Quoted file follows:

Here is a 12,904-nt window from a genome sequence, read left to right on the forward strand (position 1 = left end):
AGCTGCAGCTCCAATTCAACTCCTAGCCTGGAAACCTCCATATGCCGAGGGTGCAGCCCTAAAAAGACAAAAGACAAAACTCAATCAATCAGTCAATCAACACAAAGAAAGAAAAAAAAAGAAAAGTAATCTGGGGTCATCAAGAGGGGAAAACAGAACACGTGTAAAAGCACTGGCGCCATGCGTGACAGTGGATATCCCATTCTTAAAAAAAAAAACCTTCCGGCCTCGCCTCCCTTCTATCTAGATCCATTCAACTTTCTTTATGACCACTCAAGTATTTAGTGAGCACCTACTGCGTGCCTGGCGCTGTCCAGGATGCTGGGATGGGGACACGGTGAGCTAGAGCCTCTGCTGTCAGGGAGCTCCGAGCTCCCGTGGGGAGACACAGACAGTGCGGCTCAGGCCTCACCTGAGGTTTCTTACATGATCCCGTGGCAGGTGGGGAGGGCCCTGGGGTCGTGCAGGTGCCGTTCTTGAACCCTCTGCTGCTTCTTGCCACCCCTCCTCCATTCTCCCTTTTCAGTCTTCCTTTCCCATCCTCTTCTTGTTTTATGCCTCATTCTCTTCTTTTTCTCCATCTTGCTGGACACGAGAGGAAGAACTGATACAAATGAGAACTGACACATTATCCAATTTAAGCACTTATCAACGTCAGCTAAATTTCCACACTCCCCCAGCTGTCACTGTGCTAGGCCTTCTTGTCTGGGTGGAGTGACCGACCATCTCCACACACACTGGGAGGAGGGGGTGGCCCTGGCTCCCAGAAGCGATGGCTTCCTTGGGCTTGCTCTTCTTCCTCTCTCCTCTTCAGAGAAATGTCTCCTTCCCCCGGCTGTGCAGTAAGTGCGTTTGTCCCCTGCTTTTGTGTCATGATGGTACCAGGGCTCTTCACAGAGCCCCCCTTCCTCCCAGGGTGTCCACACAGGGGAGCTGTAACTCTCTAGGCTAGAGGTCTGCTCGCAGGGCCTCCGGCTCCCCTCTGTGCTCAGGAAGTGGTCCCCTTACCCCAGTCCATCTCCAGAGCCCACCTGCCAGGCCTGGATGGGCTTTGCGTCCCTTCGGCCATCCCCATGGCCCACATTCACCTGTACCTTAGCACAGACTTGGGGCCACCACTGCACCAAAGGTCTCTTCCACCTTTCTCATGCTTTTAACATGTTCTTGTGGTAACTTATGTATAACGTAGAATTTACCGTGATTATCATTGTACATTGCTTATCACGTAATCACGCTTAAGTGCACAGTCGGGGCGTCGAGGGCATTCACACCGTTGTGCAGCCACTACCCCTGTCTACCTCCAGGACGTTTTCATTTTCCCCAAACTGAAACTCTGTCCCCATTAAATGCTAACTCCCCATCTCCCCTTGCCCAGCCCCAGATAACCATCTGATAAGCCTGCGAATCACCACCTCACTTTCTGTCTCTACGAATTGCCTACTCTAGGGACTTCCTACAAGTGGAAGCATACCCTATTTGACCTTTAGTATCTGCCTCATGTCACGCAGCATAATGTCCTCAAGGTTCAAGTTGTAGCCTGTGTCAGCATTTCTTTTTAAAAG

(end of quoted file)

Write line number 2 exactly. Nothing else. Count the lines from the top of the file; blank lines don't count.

AGCTGCAGCTCCAATTCAACTCCTAGCCTGGAAACCTCCATATGCCGAGGGTGCAGCCCTAAAAAGACAAAAGACAAAACTCAATCAATCAGTCAATCAACACAAAGAAAGAAAAAAAAAGAAAAGTAATCTGGGGTCATCAAGAGGGGAAAACAGAACACGTGTAAAAGCACTGGCGCCATGCGTGACAGTGGATATCCCATTCTTAAAAAAAAAAACCTTCCGGCCTCGCCTCCCTTCTATCTAGATCCATTCAACTTTCTTTATGACCACTCAAGTATTTAGTGAGCACCTACTGCGTGCCTGGCGCTGTCCAGGATGCTGGGATGGGGACACGGTGAGCTAGAGCCTCTGCTGTCAGGGAGCTCCGAGCTCCCGTGGGGAGACACAGACAGTGCGGCTCAGGCCTCACCTGAGGTTTCTTACATGATCCCGTGGCAGGTGGGGAGGGCCCTGGGGTCGTGCAGGTGCCGTTCTTGAACCCTCTGCTGCTTCTTGCCACCCCTCCTCCATTCTCCCTTTTCAGTCTTCCTTTCCCATCCTCTTCTTGTTTTATGCCTCATTCTCTTCTTTTTCTCCATCTTGCTGGACACGAGAGGAAGAACTGATACAAATGAGAACTGACACATTATCCAATTTAAGCACTTATCAACGTCAGCTAAATTTCCACACTCCCCCAGCTGTCACTGTGCTAGGCCTTCTTGTCTGGGTGGAGTGACCGACCATCTCCACACACACTGGGAGGAGGGGGTGGCCCTGGCTCCCAGAAGCGATGGCTTCCTTGGGCTTGCTCTTCTTCCTCTCTCCTCTTCAGAGAAATGTCTCCTTCCCCCGGCTGTGCAGTAAGTGCGTTTGTCCCCTGCTTTTGTGTCATGATGGTACCAGGGCTCTTCACAGAGCCCCCCTTCCTCCCAGGGTGTCCACACAGGGGAGCTGTAACTCTCTAGGCTAGAGGTCTGCTCGCAGGGCCTCCGGCTCCCCTCTGTGCTCAGGAAGTGGTCCCCTTACCCCAGTCCATCTCCAGAGCCCACCTGCCAGGCCTGGATGGGCTTTGCGTCCCTTCGGCCATCCCCATGGCCCACATTCACCTGTACCTTAGCACAGACTTGGGGCCACCACTGCACCAAAGGTCTCTTCCACCTTTCTCATGCTTTTAACATGTTCTTGTGGTAACTTATGTATAACGTAGAATTTACCGTGATTATCATTGTACATTGCTTATCACGTAATCACGCTTAAGTGCACAGTCGGGGCGTCGAGGGCATTCACACCGTTGTGCAGCCACTACCCCTGTCTACCTCCAGGACGTTTTCATTTTCCCCAAACTGAAACTCTGTCCCCATTAAATGCTAACTCCCCATCTCCCCTTGCCCAGCCCCAGATAACCATCTGATAAGCCTGCGAATCACCACCTCACTTTCTGTCTCTACGAATTGCCTACTCTAGGGACTTCCTACAAGTGGAAGCATACCCTATTTGACCTTTAGTATCTGCCTCATGTCACGCAGCATAATGTCCTCAAGGTTCAAGTTGTAGCCTGTGTCAGCATTTCTTTTTAAAAG